Not to mention the added strength which women possess, a strength of endurance if not one fitted to lifting swords and crates, which brings with it a need, in the strongest and most independent of women, for freedom. I don't believe in this kind of God. I won't believe in this kind of God.

The war against women was begun by men as an ego-driven lust for power. No more, no less. And it continues for the same reasons in those parts of the world where people have not had the opportunity to progress as we have to greater degrees, and even in the developed world, the modern world, it continues to lesser and greater degrees - the latter being found in the sweaty grip of fundamentalist Christianity which seeks to hold back the tides of justice and would, if it could, prevent a world evolving where men and women are equal as human beings.

And so I replied:

One of the wonderful things about the internet is the ability to share with people one would never ordinary meet and to cross culture and country to get to know someone else and the 'shoes in which they walk.'

Yes, I am in search of answers but only in the sense that I see life as a continuing process of questions and answers as part of a journey of becoming and understanding.

The questions and the answers relate more to the How than the What? I have my answer regarding is there a God or is there not and I choose to believe, because it makes sense to me, that there is and that this world exists as 'intelligent design' sourced in what I would call cosmic consciousness.

I have also answered my question regarding religion and made the decision many years ago to stick with God and not bother with religion beyond seeing it as a possible resource which can link through realms of symbolic and metaphorical understanding with other resources - scientific, spiritual, religious, myth, symbol etc.

I don't know in which church you have been raised since the age of eight and that certainly makes a difference as to the role women can play and the questions women might ask. My church exposure was with Anglicanism between the ages of 11, when my father decided to be confirmed and took us along, and 16 when, despite having a lot of fun with young people and church activities, I decided there were more things I disliked about church than liked.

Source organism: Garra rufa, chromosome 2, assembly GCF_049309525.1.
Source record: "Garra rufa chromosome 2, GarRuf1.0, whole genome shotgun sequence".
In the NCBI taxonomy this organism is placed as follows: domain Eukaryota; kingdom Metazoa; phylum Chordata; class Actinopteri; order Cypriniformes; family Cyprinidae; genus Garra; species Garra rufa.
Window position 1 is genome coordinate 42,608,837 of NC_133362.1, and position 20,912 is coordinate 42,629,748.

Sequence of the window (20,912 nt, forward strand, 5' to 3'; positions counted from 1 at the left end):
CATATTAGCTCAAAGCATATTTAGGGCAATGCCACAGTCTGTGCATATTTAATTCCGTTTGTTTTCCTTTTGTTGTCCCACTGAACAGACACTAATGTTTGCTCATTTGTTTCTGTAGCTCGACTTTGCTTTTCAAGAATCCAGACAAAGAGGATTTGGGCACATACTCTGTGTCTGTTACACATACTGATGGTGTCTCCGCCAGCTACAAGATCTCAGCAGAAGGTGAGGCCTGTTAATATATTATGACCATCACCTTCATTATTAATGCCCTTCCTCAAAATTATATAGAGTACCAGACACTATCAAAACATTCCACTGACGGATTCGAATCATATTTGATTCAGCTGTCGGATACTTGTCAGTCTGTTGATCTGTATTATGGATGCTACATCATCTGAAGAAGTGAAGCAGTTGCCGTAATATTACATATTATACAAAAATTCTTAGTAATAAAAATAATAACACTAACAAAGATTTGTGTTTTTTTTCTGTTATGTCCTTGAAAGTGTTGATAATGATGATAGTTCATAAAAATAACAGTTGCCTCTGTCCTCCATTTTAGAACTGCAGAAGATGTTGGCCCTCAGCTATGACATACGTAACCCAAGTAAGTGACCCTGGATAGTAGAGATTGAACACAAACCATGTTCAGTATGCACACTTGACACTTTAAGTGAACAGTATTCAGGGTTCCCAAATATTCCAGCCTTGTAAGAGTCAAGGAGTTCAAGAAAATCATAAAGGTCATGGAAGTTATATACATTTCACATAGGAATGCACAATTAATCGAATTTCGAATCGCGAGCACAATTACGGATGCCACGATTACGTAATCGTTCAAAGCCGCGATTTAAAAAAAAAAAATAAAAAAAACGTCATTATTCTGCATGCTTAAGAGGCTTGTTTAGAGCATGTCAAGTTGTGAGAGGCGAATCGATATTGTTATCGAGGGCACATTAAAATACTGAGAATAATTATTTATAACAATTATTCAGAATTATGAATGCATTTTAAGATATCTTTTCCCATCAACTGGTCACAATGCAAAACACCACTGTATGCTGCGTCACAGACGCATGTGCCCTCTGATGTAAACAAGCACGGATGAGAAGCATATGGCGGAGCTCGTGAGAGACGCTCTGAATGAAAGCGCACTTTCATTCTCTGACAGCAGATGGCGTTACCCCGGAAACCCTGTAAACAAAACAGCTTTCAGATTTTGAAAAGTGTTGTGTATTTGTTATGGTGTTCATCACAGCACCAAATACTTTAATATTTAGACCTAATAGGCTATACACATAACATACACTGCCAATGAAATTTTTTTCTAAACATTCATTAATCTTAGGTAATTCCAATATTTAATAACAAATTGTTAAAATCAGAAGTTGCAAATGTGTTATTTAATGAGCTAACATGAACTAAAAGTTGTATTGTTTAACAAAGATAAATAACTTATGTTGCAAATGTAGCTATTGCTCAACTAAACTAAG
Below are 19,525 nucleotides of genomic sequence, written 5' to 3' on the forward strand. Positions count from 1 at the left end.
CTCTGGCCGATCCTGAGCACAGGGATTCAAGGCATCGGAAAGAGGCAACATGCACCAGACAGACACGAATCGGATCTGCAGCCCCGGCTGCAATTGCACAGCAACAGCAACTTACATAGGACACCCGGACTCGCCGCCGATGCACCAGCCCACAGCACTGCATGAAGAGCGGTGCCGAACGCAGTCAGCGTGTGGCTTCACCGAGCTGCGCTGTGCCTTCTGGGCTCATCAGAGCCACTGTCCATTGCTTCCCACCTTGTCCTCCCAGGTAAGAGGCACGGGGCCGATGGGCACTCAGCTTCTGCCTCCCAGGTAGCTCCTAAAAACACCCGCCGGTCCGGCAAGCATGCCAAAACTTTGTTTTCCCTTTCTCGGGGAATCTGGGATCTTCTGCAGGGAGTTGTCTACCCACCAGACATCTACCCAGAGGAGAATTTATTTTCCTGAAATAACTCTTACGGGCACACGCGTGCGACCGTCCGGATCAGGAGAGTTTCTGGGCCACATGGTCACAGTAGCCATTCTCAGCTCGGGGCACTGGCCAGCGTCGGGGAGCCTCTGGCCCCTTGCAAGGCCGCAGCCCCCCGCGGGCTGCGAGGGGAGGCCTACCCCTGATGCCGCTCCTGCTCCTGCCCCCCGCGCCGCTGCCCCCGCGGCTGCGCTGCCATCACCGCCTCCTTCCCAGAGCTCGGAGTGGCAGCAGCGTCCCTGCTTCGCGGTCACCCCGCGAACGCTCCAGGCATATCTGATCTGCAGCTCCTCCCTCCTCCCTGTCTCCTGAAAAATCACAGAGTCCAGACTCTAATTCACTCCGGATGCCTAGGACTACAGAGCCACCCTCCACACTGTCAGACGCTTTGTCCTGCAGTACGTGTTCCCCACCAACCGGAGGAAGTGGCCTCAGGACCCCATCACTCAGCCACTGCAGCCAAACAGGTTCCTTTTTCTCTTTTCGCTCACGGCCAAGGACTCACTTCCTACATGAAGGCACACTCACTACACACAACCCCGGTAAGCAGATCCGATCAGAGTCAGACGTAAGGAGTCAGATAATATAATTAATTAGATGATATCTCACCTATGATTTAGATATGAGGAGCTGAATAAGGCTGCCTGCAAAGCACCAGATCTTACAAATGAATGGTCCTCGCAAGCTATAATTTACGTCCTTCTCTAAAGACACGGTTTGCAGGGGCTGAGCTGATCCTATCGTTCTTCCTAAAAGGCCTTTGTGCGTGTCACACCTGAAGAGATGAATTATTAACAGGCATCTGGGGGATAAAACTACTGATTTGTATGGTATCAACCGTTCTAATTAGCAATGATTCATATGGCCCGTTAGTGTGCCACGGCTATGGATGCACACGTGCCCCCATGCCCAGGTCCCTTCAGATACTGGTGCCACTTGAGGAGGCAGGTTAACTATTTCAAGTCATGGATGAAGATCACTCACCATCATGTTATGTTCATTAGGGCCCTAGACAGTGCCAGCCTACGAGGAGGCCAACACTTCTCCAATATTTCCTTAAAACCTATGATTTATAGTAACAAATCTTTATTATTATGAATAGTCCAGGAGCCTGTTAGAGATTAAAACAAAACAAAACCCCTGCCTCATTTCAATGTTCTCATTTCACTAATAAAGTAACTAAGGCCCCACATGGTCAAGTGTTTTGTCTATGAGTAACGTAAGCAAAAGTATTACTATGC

And I feel and think we are sourced in very different understandings of Christianity, or are perhaps very different people - it would never have occurred to me to question my role within a religion Biblically. Even at the age of 11 one of the things I truly disliked about the church was the He, Him, Father, Son, Lord terminology which to me, even as a child, was sexist and unfair.

I was born a rebel I suspect and in fact, as an adult I became an astrologer which explained even better why I saw things as I did.

I have been married to the same man for 42 years, marrying very young and raising two wonderful human beings whom I both admire and like. Unlike you I was not a stay-at-home mum until my children were in their early teens and that is because at that time we moved to Antwerp, Belgium and I was not allowed to work. And neither have I achieved in a career sense what you have done - well done! But then it is not what I would choose for my path and I have and still enjoy my life as freelance manuscript editor, writer, poet and journalist.